Magazine article Canadian Dimension

Nanoose Base Makes Waves

Magazine article Canadian Dimension

Nanoose Base Makes Waves

Article excerpt

A Vancouver Island military in stallation used by the US Navy is once again in the national spotlight. And peace activists in BC and beyond are redoubling their efforts to beat swords into ploughshares with a call to convert the facility to nonmilitary uses.

For more than 30 years the US Navy has quietly brought its nuclear-powered submarines and other warships to the Nanoose underwater weapons testing range 20 kilometres north of Nanaimo to test undersea weapons and perform military maneuvers. Since 1984, a regional peace group called the Nanoose Conversion Campaign has sought to convert the base to "peaceful, productive uses" that would generate an equal or greater number o f jobs while also safeguarding the environment. But Nanoose didn't receive much national public attention until 1996 when BC Premier Glen Clark, in his re-election bid, challenged Ottawa to cancel the binational agreement allowing the US Navy to use Nanoose if the US wouldn't comply with the Pacific Salmon Treaty. BC peace activists welcomed the long-awaited publicity for Nanoose but were dismayed by the reason. Turfing the US Navy out of Nanoose had been a policy of the BC NDP ever since the party's 1990 convention. It wasn't supposed to be a negotiable item used as a bargaining chip in some separate political fracas.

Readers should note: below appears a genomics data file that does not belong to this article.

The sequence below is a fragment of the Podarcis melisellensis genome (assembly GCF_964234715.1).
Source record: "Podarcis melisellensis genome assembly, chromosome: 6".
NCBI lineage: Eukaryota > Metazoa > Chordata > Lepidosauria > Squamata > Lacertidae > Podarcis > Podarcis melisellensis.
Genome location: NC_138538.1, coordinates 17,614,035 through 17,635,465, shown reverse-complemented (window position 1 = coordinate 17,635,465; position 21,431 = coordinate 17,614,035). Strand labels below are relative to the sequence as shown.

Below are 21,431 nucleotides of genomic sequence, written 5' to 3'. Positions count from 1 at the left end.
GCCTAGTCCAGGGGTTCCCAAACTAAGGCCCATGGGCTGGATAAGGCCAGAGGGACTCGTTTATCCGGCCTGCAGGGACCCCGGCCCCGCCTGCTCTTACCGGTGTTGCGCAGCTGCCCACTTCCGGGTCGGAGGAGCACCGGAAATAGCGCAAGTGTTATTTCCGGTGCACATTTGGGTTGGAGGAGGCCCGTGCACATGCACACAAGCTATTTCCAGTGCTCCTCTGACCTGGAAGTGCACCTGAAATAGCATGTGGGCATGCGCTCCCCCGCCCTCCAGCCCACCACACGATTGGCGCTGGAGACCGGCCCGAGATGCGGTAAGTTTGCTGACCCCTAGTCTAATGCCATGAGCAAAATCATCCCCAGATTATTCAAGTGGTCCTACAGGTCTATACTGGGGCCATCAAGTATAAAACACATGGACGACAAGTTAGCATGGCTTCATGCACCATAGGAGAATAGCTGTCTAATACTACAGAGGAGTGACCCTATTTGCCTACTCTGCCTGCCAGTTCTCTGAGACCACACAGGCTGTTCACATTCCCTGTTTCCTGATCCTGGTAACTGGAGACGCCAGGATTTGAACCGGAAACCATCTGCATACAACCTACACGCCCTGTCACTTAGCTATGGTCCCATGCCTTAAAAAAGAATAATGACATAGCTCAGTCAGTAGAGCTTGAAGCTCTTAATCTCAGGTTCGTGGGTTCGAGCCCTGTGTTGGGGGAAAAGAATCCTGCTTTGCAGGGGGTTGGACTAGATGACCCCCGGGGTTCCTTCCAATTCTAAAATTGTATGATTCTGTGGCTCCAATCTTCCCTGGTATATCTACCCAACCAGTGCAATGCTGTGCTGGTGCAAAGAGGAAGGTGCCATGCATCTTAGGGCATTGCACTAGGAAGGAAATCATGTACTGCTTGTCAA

Ottawa balked at Clark's demand, and the following year a re-elected Clark, still vigourously engaged in the salmon war, made an end-run around Ottawa with the Nanoose football. Although Ottawa has jurisdiction over the military test range, BC owns the seabed beneath the range.

So Clark served notice on Ottawa cancelling the federal government's right to use (or let others use) the seabed, thereby rendering testing impossible. Ottawa countered with a legal challenge against the province that is still before BC Supreme Court, and so testing continues. …

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